When you are unskilled yet unaware, you often experience what is now known in psychology as the Dunning-Kruger effect, a psychological phenomenon that arises sometimes in your life because you are generally very bad at self-assessment. If you have ever been confronted with the fact that you were in over your head, or that you had no idea what you were doing, or that you thought you were more skilled at something than you actually were – then you may have experienced this effect. It is very easy to be both unskilled and unaware of it. In this episode of the podcast you are not so smart they explore why that is with professor David Dunning, one of the researchers who coined the term and a scientist who continues to add to our understanding of the phenomenon.

July 4, 2015


Millions of people have witnessed a corollary phenomenon, one that I like to call the American Idol Effect, in which people who have little or no singing ability systematically think that they are destined for musical stardom.

August 20, 2015

Stoic Politics vs. “Like me, or else!”

Stoic philosopher Epictetus suggests that the mistake that people ordinarily make is to focus their attention and energy on things that are not in their power to change or control. He believed that our attention should be focused only on what we can control. For him the idea of what we can control and what we cannot control is the essential key to understanding contentment... <more>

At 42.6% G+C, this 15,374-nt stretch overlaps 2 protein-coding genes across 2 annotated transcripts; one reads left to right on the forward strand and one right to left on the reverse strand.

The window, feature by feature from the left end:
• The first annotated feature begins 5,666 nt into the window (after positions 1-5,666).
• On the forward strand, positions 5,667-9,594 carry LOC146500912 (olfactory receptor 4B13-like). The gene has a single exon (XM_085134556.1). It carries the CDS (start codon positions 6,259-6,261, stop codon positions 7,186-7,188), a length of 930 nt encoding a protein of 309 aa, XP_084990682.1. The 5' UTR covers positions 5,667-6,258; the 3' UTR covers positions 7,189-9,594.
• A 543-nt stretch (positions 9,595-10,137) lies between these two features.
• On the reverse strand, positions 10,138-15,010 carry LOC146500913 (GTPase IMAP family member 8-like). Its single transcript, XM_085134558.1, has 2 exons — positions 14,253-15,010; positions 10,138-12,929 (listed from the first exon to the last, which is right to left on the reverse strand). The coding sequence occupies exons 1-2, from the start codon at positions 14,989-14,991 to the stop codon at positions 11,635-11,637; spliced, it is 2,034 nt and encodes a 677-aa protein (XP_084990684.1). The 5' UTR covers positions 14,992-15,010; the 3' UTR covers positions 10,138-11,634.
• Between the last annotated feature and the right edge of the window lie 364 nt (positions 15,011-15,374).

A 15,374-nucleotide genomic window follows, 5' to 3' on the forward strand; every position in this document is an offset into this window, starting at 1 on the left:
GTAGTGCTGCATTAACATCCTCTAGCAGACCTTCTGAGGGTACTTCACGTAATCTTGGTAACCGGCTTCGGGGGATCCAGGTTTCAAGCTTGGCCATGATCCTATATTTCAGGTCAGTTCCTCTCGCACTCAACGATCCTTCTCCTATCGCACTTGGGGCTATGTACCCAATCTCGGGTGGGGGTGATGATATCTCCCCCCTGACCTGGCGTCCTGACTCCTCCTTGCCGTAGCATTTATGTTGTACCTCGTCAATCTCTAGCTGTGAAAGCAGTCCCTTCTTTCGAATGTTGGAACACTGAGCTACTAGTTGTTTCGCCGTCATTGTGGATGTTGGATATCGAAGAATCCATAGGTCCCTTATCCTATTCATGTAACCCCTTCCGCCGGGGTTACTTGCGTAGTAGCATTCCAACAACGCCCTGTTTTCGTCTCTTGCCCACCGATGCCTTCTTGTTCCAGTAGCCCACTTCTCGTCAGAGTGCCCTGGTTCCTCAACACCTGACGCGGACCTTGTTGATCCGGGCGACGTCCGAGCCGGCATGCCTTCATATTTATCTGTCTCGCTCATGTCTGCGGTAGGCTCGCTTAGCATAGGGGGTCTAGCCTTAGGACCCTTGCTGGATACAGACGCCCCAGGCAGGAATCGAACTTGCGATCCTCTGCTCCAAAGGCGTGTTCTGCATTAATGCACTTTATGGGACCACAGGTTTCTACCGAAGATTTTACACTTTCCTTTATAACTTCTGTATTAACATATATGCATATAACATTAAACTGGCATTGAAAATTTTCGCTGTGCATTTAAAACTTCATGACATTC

How to outsmart your irrational brain

by Joshua Howgego

Evolution has built bias into our brains - here are the best ways to overrule your instincts and make better decisions about everything

Transgressions of Merit...


Using the Law of Reciprocity and Other Persuasion Techniques Correctly

Have you ever felt the need to help someone who has helped you in the past? This is known as the law of reciprocity. It is one of the many different persuasion techniques that you can use to influence others.

Charisse Nixon, Ph.D. of Penn State Erie - The Behrend College demonstrates the concept of Learned Helplessness.

Behavioral science has quantified data that suggests learned helplessness in people is connected to the pessimistic attributional style. A pattern of behavior, a belief or a thought process shaped by repeated negative experiences. A externally conditioned internal futility

Next time you get the opportunity, why not try it for yourself?

Science writer Jo Marchant says that the mind can play an important role in dealing with a variety of Health concerns, including pain, heart disease and depression.

Even the decisive nature of skills-based competition can be made more esoteric when subjected to the judgement of an arbiter or referee.  Tools like instant replay can minimize that human influence, but in the end...